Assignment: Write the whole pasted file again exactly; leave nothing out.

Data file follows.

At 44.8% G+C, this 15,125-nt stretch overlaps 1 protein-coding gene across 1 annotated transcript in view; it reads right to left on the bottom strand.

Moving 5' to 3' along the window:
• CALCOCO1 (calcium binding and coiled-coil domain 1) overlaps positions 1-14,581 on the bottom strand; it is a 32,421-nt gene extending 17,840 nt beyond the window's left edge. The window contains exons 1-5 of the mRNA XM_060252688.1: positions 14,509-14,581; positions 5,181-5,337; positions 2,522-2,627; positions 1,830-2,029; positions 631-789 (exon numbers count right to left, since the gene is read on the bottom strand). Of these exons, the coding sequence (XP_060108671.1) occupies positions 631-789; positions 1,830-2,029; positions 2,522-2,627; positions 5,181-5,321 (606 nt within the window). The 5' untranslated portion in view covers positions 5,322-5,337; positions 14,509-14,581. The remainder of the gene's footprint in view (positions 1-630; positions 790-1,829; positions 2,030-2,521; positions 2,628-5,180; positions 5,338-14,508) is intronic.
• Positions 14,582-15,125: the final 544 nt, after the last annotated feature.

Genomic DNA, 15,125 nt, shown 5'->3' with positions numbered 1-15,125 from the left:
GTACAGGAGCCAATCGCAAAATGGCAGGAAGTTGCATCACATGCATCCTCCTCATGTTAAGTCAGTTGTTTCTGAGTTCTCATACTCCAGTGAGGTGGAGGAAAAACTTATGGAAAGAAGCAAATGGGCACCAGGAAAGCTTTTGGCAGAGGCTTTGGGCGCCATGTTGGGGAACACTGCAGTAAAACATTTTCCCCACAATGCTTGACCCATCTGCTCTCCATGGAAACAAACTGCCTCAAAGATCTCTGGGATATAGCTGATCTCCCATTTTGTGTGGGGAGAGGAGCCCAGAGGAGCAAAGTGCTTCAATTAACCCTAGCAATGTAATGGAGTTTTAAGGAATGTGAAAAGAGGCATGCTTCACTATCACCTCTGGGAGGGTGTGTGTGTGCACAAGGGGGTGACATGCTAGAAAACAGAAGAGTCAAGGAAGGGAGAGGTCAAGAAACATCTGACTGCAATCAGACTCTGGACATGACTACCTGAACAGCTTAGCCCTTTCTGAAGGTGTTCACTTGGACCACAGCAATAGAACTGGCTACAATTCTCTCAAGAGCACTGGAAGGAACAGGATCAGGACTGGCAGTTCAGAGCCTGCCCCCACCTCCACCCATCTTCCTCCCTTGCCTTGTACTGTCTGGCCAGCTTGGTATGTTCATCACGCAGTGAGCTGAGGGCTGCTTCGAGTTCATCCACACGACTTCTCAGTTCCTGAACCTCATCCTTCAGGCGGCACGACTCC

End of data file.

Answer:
At 44.8% G+C, this 15,125-nt stretch overlaps 1 protein-coding gene across 1 annotated transcript in view; it reads right to left on the bottom strand.

Moving 5' to 3' along the window:
• CALCOCO1 (calcium binding and coiled-coil domain 1) overlaps positions 1-14,581 on the bottom strand; it is a 32,421-nt gene extending 17,840 nt beyond the window's left edge. The window contains exons 1-5 of the mRNA XM_060252688.1: positions 14,509-14,581; positions 5,181-5,337; positions 2,522-2,627; positions 1,830-2,029; positions 631-789 (exon numbers count right to left, since the gene is read on the bottom strand). Of these exons, the coding sequence (XP_060108671.1) occupies positions 631-789; positions 1,830-2,029; positions 2,522-2,627; positions 5,181-5,321 (606 nt within the window). The 5' untranslated portion in view covers positions 5,322-5,337; positions 14,509-14,581. The remainder of the gene's footprint in view (positions 1-630; positions 790-1,829; positions 2,030-2,521; positions 2,628-5,180; positions 5,338-14,508) is intronic.
• Positions 14,582-15,125: the final 544 nt, after the last annotated feature.

Genomic DNA, 15,125 nt, shown 5'->3' with positions numbered 1-15,125 from the left:
GTACAGGAGCCAATCGCAAAATGGCAGGAAGTTGCATCACATGCATCCTCCTCATGTTAAGTCAGTTGTTTCTGAGTTCTCATACTCCAGTGAGGTGGAGGAAAAACTTATGGAAAGAAGCAAATGGGCACCAGGAAAGCTTTTGGCAGAGGCTTTGGGCGCCATGTTGGGGAACACTGCAGTAAAACATTTTCCCCACAATGCTTGACCCATCTGCTCTCCATGGAAACAAACTGCCTCAAAGATCTCTGGGATATAGCTGATCTCCCATTTTGTGTGGGGAGAGGAGCCCAGAGGAGCAAAGTGCTTCAATTAACCCTAGCAATGTAATGGAGTTTTAAGGAATGTGAAAAGAGGCATGCTTCACTATCACCTCTGGGAGGGTGTGTGTGTGCACAAGGGGGTGACATGCTAGAAAACAGAAGAGTCAAGGAAGGGAGAGGTCAAGAAACATCTGACTGCAATCAGACTCTGGACATGACTACCTGAACAGCTTAGCCCTTTCTGAAGGTGTTCACTTGGACCACAGCAATAGAACTGGCTACAATTCTCTCAAGAGCACTGGAAGGAACAGGATCAGGACTGGCAGTTCAGAGCCTGCCCCCACCTCCACCCATCTTCCTCCCTTGCCTTGTACTGTCTGGCCAGCTTGGTATGTTCATCACGCAGTGAGCTGAGGGCTGCTTCGAGTTCATCCACACGACTTCTCAGTTCCTGAACCTCATCCTTCAGGCGGCACGACTCC